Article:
Deflecting lightning with a laser lightning rod

A European consortium involving EPFL has managed to guide lightning using a high-power laser installed at the top of Mount Säntis in Switzerland.
The LLR was installed on Säntis and focused above a transmitter tower © TRUMPF / Martin Stollberg

Forest fires, power cuts and damaged infrastructure…lightning fascinates and destroys in equal measure, causing as many as 24,000 deaths a year worldwide, not to mention widespread destruction. Even today, the lightning rod invented by Benjamin Franklin is the best form of protection. And yet, these rods do not always provide optimal protection for sensitive sites.

A European consortium consisting of the University of Geneva (UNIGE), École Polytechnique (Paris), EPFL, the School of Engineering and Management HEIG-VD, and TRUMPF Scientific Lasers (Munich) has developed a promising alternative: the Laser Lightning Rod or LLR. After testing the LLR on the summit of Mount Säntis in Appenzell, the researchers now have proof of its feasibility. The rod can deflect lightning over several dozen meters, even in poor weather. The results of this research have been published in the journal Nature Photonics.

Tests at an altitude of 2,500 m

By using intense laser pulses to generate channels of ionized air, which is electrically conductive, the LLR was used to guide lightning along its beam. Extending upwards from a traditional lightning rod, it could increase its height virtually as well as the surface of the area it protects. The LLR project involved the development of a new laser with an average power of one kilowatt, one Joule per pulse and a duration per pulse of one picosecond. The rod, designed by TRUMPF Scientific Lasers, is 1.5 m wide, 8 m long and weighs more than 3 tons.

The LLR’s terawatt laser was tested on the summit of Säntis (at a height of 2,502 m) in the vicinity of a 124-m tall telecommunications tower belonging to Swisscom and instrumented by EPFL and HEIG-VD / HES-SO to observe lightning. The tower is one of Europe’s lightning hotspots and is struck about 100 times a year.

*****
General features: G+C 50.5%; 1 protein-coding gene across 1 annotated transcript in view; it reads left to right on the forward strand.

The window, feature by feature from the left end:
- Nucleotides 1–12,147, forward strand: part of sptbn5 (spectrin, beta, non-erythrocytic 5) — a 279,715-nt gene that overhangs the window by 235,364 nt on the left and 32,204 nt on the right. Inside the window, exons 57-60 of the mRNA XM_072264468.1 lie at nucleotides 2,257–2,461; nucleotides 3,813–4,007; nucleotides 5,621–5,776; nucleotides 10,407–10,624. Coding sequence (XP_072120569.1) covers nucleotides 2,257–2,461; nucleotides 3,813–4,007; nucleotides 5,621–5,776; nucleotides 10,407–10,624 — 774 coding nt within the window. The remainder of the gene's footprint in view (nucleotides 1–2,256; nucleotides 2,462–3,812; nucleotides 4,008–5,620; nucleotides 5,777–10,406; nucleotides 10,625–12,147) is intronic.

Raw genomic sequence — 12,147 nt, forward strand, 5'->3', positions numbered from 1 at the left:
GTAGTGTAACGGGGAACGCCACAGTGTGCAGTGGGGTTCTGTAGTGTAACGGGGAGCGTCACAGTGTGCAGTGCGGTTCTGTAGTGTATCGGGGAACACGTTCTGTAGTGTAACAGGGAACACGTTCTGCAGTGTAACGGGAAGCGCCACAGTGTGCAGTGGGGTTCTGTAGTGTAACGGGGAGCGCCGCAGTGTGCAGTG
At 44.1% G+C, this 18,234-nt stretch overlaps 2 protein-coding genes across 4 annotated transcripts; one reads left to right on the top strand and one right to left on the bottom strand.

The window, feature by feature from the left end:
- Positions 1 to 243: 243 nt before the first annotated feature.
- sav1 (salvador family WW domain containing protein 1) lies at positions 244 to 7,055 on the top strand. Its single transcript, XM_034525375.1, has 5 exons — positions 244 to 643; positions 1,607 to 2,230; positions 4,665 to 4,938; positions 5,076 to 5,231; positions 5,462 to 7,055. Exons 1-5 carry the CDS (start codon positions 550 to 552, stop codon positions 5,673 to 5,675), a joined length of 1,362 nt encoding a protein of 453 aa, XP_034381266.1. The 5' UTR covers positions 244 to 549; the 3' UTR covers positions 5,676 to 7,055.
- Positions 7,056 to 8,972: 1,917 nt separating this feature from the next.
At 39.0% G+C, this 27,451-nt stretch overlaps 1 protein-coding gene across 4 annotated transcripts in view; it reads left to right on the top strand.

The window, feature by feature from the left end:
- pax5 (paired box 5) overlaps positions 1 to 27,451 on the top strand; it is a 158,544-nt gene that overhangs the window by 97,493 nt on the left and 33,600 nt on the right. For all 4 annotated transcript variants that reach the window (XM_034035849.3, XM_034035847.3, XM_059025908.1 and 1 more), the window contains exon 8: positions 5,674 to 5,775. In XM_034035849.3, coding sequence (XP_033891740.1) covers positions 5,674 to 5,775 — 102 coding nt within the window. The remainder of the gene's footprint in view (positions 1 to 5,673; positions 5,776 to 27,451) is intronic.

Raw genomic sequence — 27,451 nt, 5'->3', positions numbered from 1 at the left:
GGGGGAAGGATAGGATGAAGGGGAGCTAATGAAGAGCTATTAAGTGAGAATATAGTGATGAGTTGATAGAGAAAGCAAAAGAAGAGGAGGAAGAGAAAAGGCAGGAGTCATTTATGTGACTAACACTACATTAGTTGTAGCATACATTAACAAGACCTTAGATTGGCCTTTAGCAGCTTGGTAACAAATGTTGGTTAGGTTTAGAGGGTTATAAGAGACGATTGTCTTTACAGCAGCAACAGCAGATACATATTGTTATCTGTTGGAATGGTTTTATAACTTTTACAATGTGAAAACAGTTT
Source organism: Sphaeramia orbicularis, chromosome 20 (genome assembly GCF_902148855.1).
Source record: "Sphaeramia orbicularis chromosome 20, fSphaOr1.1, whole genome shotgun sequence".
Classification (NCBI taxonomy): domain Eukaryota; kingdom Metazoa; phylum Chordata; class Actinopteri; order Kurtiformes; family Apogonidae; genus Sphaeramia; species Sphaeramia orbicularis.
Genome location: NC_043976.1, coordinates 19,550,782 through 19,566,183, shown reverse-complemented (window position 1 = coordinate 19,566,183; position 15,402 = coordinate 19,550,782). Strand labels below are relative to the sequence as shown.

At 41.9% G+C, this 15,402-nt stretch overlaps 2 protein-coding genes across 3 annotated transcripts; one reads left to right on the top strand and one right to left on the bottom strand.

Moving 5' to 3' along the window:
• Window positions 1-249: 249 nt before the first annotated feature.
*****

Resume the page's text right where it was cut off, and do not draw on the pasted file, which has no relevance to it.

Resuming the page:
The EPFL contribution to the project came from the Electromagnetic Compatibility Lab (EMC), headed by Farhad Rachidi, in the School of Engineering. The EMC researchers studied the initiation of upward lightning discharges, and deployed the experimental facilities for lightning observation in cooperation with the HEIG-VD/HES-SO. Instrumentation included lightning current measurements on the tower, electromagnetic field antennas, x-ray sensors, high-speed video cameras, and an interferometric system to image the lightning discharge.

“This was a remarkable experimental achievement because of the multitude of measurement stations located in mountainous region with harsh weather conditions, which each required time synchronization, monitoring, and control capabilities,” Rachidi says. “These simultaneous observations allowed us to corroborate the guiding of the lightning using the high-power laser.”

The laser was activated every time storm activity was forecast between June and September 2021. The area had to be closed to air traffic in advance. “The aim was to see whether there was a difference with or without the laser”, explains Aurélien Houard, a research scientist in the Laboratoire d’Optique Appliquée (LOA) and coordinator of the project. “We compared the data collected when the laser filament was produced above the tower and when the tower was struck naturally by lightning”.

Effective even through clouds

It took almost a year to analyze the colossal amount of data collected. This analysis now shows that the LLR laser can guide lightning effectively.

“From the first lightning event using the laser, we found that the discharge could follow the beam for nearly 60 meters before reaching the tower, meaning that it increased the radius of the protection surface from 120 m to 180 m,” explains Jean-Pierre Wolf, UNIGE professor of physics and the study’s last author.

The data analysis also demonstrates that the LLR, unlike other lasers, works even in difficult weather conditions – such as fog (often found at the summit of Säntis), which can stop the beam – since it literally pierces the clouds. This outcome had previously only been observed in the laboratory. The next step for the consortium will be to increase the height of the laser’s action even further. The long-term objective includes using the LLR to extend a 10 m lightning rod by 500 m.